A gust of wind, stronger than the others, pricked his face and grains of sand rolled down his neck. The leather of his saddle emitted strange noises as if a fairy tattoo was being beaten upon it and he raised his hand and pointed off toward the east. The others looked and saw what had appeared to be a fog rise out of the desert and intervene between them and the sun. As far as eye could reach small whirlwinds formed and broke and one swept down and covered them with stinging sand. The day became darkened and their horses whinnied in terror and the clumps of mesquite twisted and turned to the gusts.

Each man knew what was to come upon them and they dismounted, hobbled their horses and threw them bodily to the earth, wrapping a blanket around the head of each. A rustling as of paper rubbing together became noticeable and they threw themselves flat upon the earth, their heads wrapped in their coats and buried in the necks of their mounts. For an hour they endured the tortures of hell and then, when the storm had passed, raised their heads and cursed Creation. Their bodies burned as though they had been shot with fine needles and their clothes were meshes where once was tough cloth. Even their shoes were perforated and the throat of each ached with thirst.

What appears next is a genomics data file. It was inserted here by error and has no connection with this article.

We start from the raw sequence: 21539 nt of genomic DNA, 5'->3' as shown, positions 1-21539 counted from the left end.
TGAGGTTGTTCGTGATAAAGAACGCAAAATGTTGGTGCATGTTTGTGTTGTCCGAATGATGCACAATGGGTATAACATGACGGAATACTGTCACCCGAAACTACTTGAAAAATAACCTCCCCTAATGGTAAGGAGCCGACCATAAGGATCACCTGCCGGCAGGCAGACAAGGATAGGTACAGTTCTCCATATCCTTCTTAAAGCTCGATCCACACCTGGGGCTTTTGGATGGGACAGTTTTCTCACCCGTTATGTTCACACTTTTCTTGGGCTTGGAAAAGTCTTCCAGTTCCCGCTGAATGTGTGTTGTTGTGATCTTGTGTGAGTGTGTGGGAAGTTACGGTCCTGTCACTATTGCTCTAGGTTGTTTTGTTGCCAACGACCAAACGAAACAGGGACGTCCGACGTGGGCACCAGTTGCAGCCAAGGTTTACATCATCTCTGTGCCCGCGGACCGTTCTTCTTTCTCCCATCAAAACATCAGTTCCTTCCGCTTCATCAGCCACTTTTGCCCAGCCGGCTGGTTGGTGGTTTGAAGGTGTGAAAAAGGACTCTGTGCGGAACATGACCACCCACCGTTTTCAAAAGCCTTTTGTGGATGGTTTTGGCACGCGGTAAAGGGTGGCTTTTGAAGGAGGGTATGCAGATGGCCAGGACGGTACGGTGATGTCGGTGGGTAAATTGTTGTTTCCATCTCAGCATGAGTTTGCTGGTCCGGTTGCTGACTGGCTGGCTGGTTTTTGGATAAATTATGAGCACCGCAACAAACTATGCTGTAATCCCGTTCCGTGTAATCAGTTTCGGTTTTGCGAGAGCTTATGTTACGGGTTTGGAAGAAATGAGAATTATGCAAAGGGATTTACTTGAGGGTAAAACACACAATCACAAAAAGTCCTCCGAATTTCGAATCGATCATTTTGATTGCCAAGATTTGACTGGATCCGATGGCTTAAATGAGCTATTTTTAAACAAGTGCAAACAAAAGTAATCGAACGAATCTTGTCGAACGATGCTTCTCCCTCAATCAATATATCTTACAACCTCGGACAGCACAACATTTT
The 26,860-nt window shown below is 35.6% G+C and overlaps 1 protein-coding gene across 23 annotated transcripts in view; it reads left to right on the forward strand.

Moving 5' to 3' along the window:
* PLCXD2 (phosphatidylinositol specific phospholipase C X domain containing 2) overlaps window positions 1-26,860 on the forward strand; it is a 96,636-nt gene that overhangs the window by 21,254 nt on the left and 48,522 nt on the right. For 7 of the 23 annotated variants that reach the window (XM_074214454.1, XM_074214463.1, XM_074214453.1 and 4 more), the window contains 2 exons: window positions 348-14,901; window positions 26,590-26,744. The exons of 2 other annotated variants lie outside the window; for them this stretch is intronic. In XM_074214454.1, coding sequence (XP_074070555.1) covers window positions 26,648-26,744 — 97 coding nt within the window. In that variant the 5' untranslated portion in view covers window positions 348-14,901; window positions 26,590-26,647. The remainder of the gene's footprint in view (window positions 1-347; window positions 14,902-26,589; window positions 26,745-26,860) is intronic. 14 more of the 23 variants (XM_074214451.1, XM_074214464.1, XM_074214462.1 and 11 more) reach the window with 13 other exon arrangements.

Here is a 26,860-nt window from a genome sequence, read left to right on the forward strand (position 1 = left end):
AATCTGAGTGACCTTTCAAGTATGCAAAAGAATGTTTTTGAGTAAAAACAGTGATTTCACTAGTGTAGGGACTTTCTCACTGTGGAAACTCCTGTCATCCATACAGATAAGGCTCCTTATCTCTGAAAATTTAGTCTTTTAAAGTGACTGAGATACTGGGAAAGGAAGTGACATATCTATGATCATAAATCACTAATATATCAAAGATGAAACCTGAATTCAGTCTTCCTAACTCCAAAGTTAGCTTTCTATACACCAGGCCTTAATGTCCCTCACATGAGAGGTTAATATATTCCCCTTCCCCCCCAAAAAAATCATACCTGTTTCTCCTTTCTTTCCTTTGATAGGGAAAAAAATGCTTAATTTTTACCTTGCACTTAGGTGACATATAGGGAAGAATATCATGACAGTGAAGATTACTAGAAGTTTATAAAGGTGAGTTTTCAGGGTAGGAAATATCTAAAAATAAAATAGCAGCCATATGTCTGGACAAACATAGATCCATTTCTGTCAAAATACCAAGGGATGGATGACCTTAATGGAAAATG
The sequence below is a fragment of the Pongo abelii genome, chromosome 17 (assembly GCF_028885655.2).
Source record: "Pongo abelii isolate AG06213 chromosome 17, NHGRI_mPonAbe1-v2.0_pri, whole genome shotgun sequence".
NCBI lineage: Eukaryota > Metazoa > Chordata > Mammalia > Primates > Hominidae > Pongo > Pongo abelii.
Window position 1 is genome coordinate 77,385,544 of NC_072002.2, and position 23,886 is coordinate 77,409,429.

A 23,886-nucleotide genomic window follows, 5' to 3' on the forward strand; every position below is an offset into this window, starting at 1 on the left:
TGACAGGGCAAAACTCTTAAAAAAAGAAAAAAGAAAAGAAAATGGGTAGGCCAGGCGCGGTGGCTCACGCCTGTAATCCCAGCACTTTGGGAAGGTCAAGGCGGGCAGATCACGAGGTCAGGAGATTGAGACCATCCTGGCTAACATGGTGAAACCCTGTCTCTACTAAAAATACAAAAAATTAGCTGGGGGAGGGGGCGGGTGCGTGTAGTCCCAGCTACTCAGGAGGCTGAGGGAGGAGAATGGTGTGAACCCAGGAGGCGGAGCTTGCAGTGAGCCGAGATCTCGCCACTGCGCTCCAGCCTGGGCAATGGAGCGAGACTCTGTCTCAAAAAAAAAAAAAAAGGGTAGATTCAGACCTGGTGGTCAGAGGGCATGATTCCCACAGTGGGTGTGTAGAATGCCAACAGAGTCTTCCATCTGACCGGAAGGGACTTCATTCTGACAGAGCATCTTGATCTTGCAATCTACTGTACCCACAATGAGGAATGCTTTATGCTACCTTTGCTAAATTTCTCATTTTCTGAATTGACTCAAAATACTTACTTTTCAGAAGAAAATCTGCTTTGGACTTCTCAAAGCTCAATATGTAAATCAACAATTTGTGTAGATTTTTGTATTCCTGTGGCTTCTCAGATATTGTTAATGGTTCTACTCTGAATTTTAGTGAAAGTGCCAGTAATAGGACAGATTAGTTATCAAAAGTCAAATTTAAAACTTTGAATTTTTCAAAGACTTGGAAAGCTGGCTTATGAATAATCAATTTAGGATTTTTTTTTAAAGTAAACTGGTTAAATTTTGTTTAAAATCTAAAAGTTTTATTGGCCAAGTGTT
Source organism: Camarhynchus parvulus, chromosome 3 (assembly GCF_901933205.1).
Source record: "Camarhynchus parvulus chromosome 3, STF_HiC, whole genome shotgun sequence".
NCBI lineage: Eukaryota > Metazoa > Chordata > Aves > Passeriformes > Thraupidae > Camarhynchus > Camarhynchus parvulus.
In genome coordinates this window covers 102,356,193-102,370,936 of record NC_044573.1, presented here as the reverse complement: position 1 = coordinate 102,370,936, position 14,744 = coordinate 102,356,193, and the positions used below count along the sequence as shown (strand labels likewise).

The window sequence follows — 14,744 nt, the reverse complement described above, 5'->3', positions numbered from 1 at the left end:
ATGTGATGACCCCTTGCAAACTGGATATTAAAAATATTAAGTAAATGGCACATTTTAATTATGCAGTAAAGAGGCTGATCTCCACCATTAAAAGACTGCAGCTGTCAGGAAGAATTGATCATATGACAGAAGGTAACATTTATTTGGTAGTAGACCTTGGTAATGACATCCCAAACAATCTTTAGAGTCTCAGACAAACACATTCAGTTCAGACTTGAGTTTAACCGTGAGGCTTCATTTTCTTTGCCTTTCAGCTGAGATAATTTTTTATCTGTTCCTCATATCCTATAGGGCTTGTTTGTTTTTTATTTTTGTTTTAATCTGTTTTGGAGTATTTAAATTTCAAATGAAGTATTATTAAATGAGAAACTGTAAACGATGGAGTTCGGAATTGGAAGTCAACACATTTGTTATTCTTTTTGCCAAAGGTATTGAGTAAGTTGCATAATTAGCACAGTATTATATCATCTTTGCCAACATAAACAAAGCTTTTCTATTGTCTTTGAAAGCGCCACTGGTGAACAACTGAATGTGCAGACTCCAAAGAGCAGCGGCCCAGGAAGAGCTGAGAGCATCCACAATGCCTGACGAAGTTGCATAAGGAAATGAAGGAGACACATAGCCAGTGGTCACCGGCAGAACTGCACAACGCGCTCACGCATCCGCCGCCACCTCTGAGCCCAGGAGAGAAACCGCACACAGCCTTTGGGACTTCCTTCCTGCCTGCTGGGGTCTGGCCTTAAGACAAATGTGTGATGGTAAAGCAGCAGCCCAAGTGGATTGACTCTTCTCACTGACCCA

Hopalong fumbled at the canteen resting on his hip and gargled his mouth and throat, washing down the sand which wouldn't come up. His friends did likewise and then looked around. After some time had elapsed the loss of their pack horse was noticed and they swore again. Hopalong took the lead in getting his horse ready for service and then rode around in a circle half a mile in diameter, but returned empty handed. The horse was gone and with it went their main supply of food and drink.

Frenchy scowled at the shadow of a cactus and slowly rode toward the northeast, followed closely by his friends. His hand reached for his depleted canteen, but refrained-water was to be saved until the last minute.

"I'm goin' to build a shack out here an' live in it, I am!" exploded Hopalong in withering irony as he dug the sand out of his ears and also from his sixshooter. "I just nachurally dotes on this, I do!"

The others were too miserable to even grunt and he neatly severed the head of a Gila monster from its scaly body as it opened it venomous jaws in rage at this invasion of its territory. "Lovely place!" he sneered.

"You better save them cartridges, Hoppy," interposed Red as his companion fired again, feeling that he must say something.